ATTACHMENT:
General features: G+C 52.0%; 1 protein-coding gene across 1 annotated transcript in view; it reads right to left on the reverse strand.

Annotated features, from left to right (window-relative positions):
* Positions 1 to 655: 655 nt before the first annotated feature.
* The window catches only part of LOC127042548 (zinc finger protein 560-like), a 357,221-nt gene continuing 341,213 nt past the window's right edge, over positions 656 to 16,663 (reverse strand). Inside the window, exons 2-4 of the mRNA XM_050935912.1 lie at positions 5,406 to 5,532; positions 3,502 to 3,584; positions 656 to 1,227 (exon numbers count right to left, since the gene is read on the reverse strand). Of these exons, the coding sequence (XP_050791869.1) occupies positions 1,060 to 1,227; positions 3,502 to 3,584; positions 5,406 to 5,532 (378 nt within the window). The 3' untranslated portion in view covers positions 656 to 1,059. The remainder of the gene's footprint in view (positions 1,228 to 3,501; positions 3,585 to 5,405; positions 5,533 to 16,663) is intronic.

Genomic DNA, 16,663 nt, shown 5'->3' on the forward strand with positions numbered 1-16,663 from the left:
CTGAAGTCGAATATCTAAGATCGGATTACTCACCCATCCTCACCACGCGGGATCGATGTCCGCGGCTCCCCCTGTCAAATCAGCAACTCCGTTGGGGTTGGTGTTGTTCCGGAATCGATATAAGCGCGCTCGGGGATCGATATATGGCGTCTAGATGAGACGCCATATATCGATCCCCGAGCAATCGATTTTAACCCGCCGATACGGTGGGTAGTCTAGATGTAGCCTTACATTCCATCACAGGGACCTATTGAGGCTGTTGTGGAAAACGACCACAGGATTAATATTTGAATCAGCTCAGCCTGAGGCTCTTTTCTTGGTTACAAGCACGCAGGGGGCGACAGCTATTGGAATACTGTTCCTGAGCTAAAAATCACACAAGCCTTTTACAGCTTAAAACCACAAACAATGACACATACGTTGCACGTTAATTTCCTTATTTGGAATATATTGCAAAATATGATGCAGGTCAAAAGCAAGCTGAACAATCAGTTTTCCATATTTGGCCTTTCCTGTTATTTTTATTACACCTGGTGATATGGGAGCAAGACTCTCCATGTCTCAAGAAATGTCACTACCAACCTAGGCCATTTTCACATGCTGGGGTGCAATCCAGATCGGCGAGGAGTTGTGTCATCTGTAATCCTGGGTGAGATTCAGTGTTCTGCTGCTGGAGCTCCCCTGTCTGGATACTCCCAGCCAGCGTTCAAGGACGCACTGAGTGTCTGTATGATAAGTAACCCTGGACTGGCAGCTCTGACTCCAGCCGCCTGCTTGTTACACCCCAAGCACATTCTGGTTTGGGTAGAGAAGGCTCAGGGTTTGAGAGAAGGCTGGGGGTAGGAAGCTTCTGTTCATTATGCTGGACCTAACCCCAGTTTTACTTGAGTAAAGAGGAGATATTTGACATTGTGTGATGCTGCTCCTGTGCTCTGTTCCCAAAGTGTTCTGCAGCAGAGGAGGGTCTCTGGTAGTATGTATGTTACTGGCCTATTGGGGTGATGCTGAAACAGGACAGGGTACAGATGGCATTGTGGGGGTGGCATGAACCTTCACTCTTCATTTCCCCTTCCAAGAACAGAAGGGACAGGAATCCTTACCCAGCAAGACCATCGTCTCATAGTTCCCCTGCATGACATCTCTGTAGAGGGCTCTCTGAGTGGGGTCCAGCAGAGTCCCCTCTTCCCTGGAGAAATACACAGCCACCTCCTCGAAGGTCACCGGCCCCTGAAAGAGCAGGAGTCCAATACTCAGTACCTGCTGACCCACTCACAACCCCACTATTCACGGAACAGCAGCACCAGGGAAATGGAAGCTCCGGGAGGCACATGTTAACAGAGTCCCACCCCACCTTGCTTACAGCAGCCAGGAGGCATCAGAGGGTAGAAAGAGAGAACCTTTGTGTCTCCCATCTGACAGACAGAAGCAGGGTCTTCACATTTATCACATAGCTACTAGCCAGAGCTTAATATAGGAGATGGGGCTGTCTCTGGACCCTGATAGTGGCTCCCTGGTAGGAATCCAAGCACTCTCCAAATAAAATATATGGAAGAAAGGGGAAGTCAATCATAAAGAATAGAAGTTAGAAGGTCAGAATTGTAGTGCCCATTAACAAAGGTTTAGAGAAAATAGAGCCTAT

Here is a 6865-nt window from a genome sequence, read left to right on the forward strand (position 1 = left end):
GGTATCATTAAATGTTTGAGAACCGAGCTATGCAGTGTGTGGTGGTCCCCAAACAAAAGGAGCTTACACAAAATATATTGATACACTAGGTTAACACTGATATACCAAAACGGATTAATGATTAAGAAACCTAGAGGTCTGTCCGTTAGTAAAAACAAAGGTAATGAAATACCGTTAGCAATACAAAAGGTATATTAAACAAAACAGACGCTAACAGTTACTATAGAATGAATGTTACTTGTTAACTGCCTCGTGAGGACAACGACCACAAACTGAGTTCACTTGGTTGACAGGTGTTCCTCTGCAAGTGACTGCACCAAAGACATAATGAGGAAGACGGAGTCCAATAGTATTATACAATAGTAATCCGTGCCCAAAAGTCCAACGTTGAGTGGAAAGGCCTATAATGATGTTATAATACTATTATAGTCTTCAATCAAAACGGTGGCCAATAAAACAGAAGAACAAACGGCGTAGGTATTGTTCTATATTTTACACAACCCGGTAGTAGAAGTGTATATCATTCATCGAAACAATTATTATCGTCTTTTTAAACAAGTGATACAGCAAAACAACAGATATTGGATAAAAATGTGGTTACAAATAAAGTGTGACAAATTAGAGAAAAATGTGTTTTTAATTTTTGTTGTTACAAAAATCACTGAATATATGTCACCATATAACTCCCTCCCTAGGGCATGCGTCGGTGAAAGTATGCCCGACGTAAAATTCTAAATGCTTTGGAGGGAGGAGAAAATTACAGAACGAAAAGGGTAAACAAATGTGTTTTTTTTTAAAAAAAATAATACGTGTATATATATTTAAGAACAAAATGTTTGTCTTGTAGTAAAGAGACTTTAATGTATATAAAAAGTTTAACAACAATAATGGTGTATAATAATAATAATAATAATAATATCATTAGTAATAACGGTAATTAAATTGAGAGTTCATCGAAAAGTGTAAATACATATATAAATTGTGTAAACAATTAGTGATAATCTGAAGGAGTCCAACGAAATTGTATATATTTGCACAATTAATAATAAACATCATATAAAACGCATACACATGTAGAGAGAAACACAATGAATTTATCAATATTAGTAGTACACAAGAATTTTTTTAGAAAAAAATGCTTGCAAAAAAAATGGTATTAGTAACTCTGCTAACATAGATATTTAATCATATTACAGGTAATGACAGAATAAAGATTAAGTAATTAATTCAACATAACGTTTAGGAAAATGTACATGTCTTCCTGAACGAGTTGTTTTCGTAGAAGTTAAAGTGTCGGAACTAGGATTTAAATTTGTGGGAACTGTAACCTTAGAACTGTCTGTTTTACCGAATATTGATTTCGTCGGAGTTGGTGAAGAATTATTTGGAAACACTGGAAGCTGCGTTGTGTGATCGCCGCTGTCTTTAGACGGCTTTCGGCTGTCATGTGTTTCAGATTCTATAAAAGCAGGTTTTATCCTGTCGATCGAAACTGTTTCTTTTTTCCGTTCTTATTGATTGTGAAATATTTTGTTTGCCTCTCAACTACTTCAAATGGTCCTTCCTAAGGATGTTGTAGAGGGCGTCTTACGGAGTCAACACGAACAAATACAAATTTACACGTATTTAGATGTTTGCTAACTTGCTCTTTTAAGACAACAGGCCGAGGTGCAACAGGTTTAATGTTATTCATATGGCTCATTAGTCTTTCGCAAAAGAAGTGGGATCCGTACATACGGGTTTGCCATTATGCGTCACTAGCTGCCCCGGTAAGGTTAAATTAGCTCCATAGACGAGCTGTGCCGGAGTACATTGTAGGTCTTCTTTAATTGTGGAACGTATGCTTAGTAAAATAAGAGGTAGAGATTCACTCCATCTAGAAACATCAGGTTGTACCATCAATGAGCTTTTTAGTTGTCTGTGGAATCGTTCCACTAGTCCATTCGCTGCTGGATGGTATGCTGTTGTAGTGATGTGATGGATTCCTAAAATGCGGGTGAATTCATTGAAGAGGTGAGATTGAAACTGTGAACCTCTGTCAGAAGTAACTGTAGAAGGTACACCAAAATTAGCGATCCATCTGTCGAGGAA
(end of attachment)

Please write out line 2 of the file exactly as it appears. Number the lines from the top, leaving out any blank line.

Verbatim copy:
Annotated features, from left to right (window-relative positions):